Sir Ian Botham was the first rock 'n' roll cricketer: a Mick Jagger in cricket whites. When not filling the sports sections with his deeds of derring-do, there he was on the front pages with lurid headlines recounting drugs or arguments while under the influence of alcohol. Botham never claimed to come without flaws. A few years ago I joined him on the North Inch at Perth on a wet and windy October morning with the icy rain running down his grinning features when I quickly discovered that his heart is as big as his legend.
It was day 10 of a "John O'Groats to Land's End" walk in aid of Leukaemia Research and he was wrapped up under more layers of clothing than the Scott of the Antarctic, the famous British explorer Robert. Ahead lay the long and winding road to Dunfermline, a trek of 26 miles. Forget his previous figures - 14 Test centuries, 383 wickets - and consider the scoreboard that awaited Botham's arrival in Cornwall at the end of his latest trek on behalf of his favourite charity: 870 miles, a marathon a day for 34 days, 240 hours of torture.
So why do it? At the age of 43 (as he was then) and as one of the most famous celebrities in the UK, would a 30-minute television appeal not achieve precisely the same aim? "No," said Botham, striding out through morning rain and rush-hour in Perth to an accompanying symphony of car horns, applause and shouts of "Good luck, son". "A lot of people make TV appeals, which is great, but when you do something like this, I think it draws more attention to what you're trying to achieve. People not only see you giving up your time, they also see you going through agonies. I don't think it's enough to sit back in a comfortable chair saying 'please give money to Leukaemia Research, it's a great cause'. People know it's a great cause. They have to see me suffer."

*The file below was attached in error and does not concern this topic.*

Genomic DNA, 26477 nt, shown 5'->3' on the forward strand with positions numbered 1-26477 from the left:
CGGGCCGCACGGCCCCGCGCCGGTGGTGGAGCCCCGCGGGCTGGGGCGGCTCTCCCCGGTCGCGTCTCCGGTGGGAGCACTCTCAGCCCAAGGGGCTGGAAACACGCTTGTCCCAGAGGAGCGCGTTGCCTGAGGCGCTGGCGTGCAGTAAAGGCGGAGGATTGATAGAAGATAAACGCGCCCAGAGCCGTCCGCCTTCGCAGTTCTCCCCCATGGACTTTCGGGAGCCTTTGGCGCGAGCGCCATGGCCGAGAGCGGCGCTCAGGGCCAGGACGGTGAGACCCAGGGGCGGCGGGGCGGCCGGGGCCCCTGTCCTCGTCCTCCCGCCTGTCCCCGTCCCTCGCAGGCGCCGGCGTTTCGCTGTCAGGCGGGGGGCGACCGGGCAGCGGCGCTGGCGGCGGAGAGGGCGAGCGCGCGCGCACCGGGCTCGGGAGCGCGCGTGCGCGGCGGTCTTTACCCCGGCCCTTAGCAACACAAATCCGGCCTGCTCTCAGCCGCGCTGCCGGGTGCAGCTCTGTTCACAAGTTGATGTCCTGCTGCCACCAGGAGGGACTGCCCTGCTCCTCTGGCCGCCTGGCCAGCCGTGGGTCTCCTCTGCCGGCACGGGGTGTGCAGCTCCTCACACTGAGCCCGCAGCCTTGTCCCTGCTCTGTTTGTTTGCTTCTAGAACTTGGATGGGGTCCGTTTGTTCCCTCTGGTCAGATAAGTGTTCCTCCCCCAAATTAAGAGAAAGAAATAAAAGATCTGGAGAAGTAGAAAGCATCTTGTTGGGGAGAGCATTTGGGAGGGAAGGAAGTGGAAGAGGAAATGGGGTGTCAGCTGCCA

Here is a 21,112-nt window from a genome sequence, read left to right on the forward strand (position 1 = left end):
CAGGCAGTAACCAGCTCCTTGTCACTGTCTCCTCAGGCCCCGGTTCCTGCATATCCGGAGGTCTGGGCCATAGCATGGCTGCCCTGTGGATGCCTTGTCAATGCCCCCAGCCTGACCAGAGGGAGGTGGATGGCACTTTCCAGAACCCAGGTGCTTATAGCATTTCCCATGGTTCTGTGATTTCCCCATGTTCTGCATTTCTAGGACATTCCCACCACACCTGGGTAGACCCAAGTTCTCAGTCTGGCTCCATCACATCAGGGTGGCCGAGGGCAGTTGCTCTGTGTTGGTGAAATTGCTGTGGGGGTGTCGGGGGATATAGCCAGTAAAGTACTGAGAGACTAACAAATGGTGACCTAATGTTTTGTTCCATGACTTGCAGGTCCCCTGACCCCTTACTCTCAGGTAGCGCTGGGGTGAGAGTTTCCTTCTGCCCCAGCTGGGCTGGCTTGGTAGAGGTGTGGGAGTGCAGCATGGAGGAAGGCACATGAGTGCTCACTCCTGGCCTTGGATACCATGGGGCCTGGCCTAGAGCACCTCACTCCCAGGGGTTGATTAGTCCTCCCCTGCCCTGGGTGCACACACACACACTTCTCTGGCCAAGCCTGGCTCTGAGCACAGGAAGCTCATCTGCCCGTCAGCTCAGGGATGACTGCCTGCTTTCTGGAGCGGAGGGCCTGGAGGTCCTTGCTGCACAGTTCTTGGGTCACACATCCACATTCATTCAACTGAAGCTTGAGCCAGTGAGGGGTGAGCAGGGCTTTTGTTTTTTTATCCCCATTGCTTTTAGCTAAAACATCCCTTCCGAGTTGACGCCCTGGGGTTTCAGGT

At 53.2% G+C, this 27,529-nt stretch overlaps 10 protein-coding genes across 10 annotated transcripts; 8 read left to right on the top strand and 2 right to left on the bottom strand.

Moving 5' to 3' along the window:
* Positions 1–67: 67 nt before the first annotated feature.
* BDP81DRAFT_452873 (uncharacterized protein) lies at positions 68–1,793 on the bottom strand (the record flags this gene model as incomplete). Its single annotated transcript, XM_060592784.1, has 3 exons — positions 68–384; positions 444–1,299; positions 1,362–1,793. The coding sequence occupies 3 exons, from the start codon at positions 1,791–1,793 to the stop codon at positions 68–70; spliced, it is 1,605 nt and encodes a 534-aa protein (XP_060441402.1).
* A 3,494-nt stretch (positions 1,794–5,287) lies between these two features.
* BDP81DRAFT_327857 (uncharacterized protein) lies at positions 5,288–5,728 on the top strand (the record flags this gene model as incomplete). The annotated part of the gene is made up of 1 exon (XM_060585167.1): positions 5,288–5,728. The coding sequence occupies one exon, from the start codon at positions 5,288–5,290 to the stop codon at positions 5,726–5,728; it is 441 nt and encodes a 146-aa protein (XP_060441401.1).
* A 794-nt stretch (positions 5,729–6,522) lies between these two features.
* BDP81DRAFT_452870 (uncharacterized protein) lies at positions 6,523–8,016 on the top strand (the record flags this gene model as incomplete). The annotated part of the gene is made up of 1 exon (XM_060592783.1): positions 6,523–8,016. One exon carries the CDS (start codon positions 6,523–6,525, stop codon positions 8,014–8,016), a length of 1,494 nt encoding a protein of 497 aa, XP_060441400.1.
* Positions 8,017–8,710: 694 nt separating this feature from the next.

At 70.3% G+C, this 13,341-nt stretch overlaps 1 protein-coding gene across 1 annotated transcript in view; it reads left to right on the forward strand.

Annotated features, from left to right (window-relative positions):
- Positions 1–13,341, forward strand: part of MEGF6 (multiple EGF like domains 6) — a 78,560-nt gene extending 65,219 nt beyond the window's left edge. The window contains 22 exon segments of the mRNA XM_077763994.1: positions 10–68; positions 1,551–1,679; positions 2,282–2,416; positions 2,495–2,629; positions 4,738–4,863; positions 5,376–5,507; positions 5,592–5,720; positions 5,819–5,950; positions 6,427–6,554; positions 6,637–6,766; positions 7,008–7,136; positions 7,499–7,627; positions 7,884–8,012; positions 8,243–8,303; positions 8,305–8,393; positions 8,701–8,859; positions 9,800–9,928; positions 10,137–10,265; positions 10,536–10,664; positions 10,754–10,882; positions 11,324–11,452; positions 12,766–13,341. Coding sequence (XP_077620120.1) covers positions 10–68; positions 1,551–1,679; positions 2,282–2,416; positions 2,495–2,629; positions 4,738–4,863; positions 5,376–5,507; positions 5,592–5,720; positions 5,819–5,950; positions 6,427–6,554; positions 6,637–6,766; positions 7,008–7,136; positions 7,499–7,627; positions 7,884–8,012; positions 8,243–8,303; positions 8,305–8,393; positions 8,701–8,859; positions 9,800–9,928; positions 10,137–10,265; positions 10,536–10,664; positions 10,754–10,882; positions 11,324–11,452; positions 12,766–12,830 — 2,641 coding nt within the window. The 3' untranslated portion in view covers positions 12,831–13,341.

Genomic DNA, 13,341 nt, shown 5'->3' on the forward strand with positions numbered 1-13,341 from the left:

Botham played cricket with the same attitude: whenever England needed a quickfire century or were desperate to capture a wicket or three, then he was the man to whom they turned. Who can ever forget the events in the Third Ashes Test against Australia at Headingly in 1981. Botham, who had been replaced by Mike Brearley after the second Test, strode out to the wicket as a dispirited England were toiling at 105 for five with a humiliating innings defeat beckoning.
An unbeaten thrash of 149 runs later - an innings rated as the fourth best in history by Wisden - it was the Australians who were unravelling. The following day Bob Willis took eight for 43 to complete an improbable victory. Largely overlooked, because of his heroics at Headingley, was his performance in the second Test against the touring Pakistan at Trent Bridge three years earlier. After smashing 108 in England's first outing, exactly on this day 31 years ago, he became the first player to score a century and take eight wickets in an innings when he helped skittle out the tourists for 139 with figures of eight for 34.
After his team's innings and 120 run defeat, the Pakistan captain Wasim Bari said: "I have never seen a ball swing so much in bright sunshine. Botham was unplayable. What a magnificent cricketer this man is." And what a magnificent man this cricketer is. Knighted in 2007 for his fund-raising towards fighting leukaemia, Botham wears his huge heart on his sleeve. "The nicest things about walking hundreds and hundreds of miles is when someone aged around 20 joins in for a section and explains that, as a child, he was one of the people we helped," he says.
Take a bow, Sir Beefy. @Email:firstname.lastname@example.org